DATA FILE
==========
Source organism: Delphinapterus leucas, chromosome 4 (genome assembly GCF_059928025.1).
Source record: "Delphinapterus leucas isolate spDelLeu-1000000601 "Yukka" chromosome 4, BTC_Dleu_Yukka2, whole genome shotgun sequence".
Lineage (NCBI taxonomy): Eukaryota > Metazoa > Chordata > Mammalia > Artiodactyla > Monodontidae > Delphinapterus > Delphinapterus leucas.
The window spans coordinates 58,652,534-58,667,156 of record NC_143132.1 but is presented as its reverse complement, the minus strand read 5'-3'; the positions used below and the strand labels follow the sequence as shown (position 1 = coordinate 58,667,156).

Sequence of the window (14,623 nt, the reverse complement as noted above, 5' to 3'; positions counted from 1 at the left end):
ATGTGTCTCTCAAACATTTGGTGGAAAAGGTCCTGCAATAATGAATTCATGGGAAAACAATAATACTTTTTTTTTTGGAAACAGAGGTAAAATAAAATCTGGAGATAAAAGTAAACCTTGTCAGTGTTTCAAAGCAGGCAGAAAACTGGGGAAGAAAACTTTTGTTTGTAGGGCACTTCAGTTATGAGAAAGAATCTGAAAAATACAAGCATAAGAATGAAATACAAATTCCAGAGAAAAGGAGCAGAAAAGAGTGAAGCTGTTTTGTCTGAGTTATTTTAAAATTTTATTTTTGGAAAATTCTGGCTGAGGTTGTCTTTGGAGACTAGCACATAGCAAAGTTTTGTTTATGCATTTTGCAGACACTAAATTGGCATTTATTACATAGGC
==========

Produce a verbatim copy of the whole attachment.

Source organism: Delphinapterus leucas, chromosome 4 (genome assembly GCF_059928025.1).
Source record: "Delphinapterus leucas isolate spDelLeu-1000000601 "Yukka" chromosome 4, BTC_Dleu_Yukka2, whole genome shotgun sequence".
Lineage (NCBI taxonomy): Eukaryota > Metazoa > Chordata > Mammalia > Artiodactyla > Monodontidae > Delphinapterus > Delphinapterus leucas.
The window spans coordinates 58,652,534-58,667,156 of record NC_143132.1 but is presented as its reverse complement, the minus strand read 5'-3'; the positions used below and the strand labels follow the sequence as shown (position 1 = coordinate 58,667,156).

Sequence of the window (14,623 nt, the reverse complement as noted above, 5' to 3'; positions counted from 1 at the left end):
ATGTGTCTCTCAAACATTTGGTGGAAAAGGTCCTGCAATAATGAATTCATGGGAAAACAATAATACTTTTTTTTTTGGAAACAGAGGTAAAATAAAATCTGGAGATAAAAGTAAACCTTGTCAGTGTTTCAAAGCAGGCAGAAAACTGGGGAAGAAAACTTTTGTTTGTAGGGCACTTCAGTTATGAGAAAGAATCTGAAAAATACAAGCATAAGAATGAAATACAAATTCCAGAGAAAAGGAGCAGAAAAGAGTGAAGCTGTTTTGTCTGAGTTATTTTAAAATTTTATTTTTGGAAAATTCTGGCTGAGGTTGTCTTTGGAGACTAGCACATAGCAAAGTTTTGTTTATGCATTTTGCAGACACTAAATTGGCATTTATTACATAGGC